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Thursday, 27 September, 2001, 06:32 GMT 07:32 UK
The rise of Poland's new radicals
Andrzej Lepper
Andrzej Lepper: The EU impoverishes Polish farmers
By Ray Furlong in Warsaw

Approaching Warsaw by train, snapshots of the Polish countryside whizz by - diesel-fuelled tractors alongside horses and carts, church steeples, and small workshops.

This is the main recruiting ground for the anti-European Union radicals that have just achieved their best ever election result in Poland.


We must be the best ally of the United States between Russia and the Germans!

Antoni Macierowicz, League for Polish Families
The most notorious is Andrzej Lepper, a former labourer who rose to prominence with a series of road blockade protests, many of which led to violent clashes with the police.

His Self Defence movement won an unexpected 10.2% in the polls by seizing upon the resentment of the rural poor. It argues that the European Union has impoverished Polish farmers.

This kind of talk has struck a nerve in Poland's depressed countryside where people have heard that the EU is cagey about extending the kind of subsidies enjoyed by farmers in member states once Poland joins.

Farmers' rally 1999
Rural resentment is fertile ground for populists

In the west of the country, in areas which were once part of Germany, there are fears that EU membership will allow rich foreigners to buy up land and push out the locals.

The League of Polish Families, a hard-line Catholic group, has also received strong backing in rural areas and took 7.87% in the election.

It has decried what it sees as liberal abortion laws in the EU, and even suggested joining the North American Free Trade Agreement (NAFTA) instead.

"We must be the best ally of the United States between Russia and the Germans! That is Poland's raison d'état, because thanks to this neither Russia nor the Germans will be able to dominate Europe," wrote one of the party leaders, Antoni Macierowicz, in a recent newspaper article.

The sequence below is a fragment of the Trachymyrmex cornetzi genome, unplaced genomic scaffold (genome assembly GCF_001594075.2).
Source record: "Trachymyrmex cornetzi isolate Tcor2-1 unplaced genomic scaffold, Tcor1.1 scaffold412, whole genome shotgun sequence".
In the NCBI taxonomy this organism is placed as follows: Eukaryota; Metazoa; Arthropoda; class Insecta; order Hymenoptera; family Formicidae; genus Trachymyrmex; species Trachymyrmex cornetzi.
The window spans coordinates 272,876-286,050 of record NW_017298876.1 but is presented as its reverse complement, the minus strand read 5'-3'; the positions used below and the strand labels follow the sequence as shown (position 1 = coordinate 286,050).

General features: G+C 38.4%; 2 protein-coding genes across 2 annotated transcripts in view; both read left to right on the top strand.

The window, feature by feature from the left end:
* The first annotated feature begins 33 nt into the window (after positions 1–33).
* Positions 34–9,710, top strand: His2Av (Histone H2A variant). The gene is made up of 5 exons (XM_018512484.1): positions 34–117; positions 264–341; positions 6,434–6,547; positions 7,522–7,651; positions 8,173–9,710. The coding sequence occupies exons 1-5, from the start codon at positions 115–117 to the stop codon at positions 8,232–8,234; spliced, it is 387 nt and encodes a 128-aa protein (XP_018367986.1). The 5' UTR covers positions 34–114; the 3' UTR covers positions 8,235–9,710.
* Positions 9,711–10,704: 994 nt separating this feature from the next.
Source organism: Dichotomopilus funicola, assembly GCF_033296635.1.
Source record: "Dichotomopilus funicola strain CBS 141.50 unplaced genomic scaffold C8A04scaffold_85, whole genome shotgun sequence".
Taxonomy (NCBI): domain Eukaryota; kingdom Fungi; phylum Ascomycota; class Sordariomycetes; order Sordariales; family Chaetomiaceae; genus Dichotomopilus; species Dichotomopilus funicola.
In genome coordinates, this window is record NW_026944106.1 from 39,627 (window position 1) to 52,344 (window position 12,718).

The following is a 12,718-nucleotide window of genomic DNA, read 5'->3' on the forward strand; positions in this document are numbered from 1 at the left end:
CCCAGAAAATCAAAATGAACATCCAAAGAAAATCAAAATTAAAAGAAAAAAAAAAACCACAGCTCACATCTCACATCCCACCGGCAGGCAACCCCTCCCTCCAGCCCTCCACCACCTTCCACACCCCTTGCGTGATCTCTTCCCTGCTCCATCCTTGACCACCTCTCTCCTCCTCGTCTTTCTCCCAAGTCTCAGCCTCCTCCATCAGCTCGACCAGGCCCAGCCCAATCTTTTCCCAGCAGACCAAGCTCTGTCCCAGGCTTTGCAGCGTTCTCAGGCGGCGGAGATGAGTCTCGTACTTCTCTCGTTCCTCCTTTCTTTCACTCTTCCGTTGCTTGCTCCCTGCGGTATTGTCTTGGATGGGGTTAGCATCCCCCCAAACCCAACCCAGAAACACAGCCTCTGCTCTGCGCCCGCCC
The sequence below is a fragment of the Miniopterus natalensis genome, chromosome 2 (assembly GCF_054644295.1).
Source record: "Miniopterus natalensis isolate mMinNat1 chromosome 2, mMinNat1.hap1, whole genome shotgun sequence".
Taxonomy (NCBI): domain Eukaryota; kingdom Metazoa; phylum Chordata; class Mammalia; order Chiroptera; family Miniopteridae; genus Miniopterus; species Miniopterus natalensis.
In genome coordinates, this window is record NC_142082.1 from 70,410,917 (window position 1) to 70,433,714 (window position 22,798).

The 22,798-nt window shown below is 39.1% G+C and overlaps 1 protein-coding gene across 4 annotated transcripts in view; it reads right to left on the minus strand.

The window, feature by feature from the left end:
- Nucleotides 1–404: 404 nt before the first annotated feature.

But these are not the only reasons for the rise of Poland's radicals.

Coming out of Sunday morning Mass in a central Warsaw church a week before the election, a well-dressed elderly couple told me: "We simply decided not to vote for anyone in these elections at all. We have no-one to vote for."

Nuns at the polls
The Catholic vote was also strong
Another lady said she would vote but she predicted: "The turnout will be significantly lower than it used to be, because the people have been impoverished by the politicians."

How right she was. Only 46% of Poles voted - the lowest turnout in the country's short democratic history.

Many Poles who were disenchanted by the infighting, corruption scandals, and the poor state of the economy during the incumbent Solidarity administration, simply ignored the elections.


[The eurosceptics'] presence in parliament will be for many like the sound of fingernails scraping on glass

Former dissident Adam Michnik

The leaders of the Democratic Left Party (SLD), which won with just over 41%, have looked less than triumphant in their victory TV appearances.

They know they will have great difficulty getting legislation through parliament which will be vital for EU membership - their main policy goal.

The centre-right Citizen's Platform, which came second, will provide some help but is wary of co-operating too closely with a party of former communists.

And many rank-and-file SLD deputies will also shirk from taking any of the unpopular decisions needed to fulfil the EU's membership criteria because they too were elected on populist promises of making things better.


The journalists will not get bored

Andrzej Lepper
Poland - which has already fallen behind in the EU accession process - now faces precarious new circumstances: a faltering economy, and a strong Eurosceptic faction.

"Their presence in parliament will be for many like the sound of fingernails scraping on glass, but others will prefer to see them on the benches of parliament than blockading the streets," says former dissident and leading Polish journalist Adam Michnik.

But Mr Lepper has warned that becoming a deputy has not made him any less fiery.

"If there's not agreement on our pro-Polish bills, we're prepared to blockade the sessions of parliament".

"The journalists will not get bored," he promised.

See also:

24 Sep 01 | Europe
Goodbye Solidarity
24 Sep 01 | Europe
Left victorious in Poland
08 Mar 01 | Europe
Prodi urges Polish reforms
14 Jun 01 | Europe
The candidate countries
15 Jan 01 | Country profiles
Country profile: Poland
12 Feb 01 | Europe
Timeline: Poland
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